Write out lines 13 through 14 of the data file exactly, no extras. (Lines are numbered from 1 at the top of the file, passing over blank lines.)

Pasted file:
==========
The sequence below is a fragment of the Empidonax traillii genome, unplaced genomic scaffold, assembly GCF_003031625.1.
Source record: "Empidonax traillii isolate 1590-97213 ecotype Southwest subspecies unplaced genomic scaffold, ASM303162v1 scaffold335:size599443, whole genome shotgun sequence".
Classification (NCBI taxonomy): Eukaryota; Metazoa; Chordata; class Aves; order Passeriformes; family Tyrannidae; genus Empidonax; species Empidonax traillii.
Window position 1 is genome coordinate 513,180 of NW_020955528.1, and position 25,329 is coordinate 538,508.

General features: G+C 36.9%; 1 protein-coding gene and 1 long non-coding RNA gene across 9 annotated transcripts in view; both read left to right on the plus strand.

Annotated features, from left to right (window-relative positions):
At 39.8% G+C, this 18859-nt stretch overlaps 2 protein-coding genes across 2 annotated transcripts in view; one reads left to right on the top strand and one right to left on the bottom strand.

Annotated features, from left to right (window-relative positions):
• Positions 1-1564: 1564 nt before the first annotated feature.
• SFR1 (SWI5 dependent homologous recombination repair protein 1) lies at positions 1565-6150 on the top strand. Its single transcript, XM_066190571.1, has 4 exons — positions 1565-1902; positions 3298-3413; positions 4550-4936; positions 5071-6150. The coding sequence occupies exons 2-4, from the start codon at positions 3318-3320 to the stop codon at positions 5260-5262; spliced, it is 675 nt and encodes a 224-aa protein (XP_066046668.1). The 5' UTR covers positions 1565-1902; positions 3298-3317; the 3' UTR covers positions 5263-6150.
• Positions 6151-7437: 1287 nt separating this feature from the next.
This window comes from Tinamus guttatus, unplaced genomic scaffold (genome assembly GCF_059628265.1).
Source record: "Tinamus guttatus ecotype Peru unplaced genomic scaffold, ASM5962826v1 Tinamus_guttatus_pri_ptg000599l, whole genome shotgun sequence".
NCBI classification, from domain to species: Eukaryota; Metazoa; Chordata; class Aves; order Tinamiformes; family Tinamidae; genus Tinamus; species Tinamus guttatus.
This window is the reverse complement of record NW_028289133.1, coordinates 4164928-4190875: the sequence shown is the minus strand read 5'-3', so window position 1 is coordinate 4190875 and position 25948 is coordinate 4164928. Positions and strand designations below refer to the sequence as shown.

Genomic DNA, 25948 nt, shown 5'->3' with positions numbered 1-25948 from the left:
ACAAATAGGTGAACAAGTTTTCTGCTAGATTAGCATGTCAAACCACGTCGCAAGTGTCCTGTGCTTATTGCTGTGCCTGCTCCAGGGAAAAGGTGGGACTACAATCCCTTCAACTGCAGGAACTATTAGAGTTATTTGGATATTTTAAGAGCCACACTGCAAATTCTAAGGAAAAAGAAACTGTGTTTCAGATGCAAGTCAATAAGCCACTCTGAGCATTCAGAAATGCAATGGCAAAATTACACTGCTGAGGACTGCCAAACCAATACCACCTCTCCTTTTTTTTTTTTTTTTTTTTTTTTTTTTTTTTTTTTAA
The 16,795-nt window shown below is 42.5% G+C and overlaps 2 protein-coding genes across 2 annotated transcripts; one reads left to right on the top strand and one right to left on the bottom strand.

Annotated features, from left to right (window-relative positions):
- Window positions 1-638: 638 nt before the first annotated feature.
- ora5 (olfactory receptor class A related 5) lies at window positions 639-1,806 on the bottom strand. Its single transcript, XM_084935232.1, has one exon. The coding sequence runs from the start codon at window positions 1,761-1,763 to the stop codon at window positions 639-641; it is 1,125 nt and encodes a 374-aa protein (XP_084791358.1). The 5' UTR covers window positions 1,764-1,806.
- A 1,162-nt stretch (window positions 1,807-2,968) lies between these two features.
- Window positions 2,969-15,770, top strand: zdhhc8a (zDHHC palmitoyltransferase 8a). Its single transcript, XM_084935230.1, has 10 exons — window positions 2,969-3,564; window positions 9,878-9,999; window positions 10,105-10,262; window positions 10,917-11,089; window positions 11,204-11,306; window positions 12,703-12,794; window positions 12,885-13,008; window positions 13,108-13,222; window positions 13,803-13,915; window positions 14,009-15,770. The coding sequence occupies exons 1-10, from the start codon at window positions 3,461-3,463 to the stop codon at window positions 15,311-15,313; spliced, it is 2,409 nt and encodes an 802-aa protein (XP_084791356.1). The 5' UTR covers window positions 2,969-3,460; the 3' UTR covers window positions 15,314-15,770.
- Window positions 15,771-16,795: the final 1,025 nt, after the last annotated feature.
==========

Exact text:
Source record: "Tinamus guttatus ecotype Peru unplaced genomic scaffold, ASM5962826v1 Tinamus_guttatus_pri_ptg000599l, whole genome shotgun sequence".
NCBI classification, from domain to species: Eukaryota; Metazoa; Chordata; class Aves; order Tinamiformes; family Tinamidae; genus Tinamus; species Tinamus guttatus.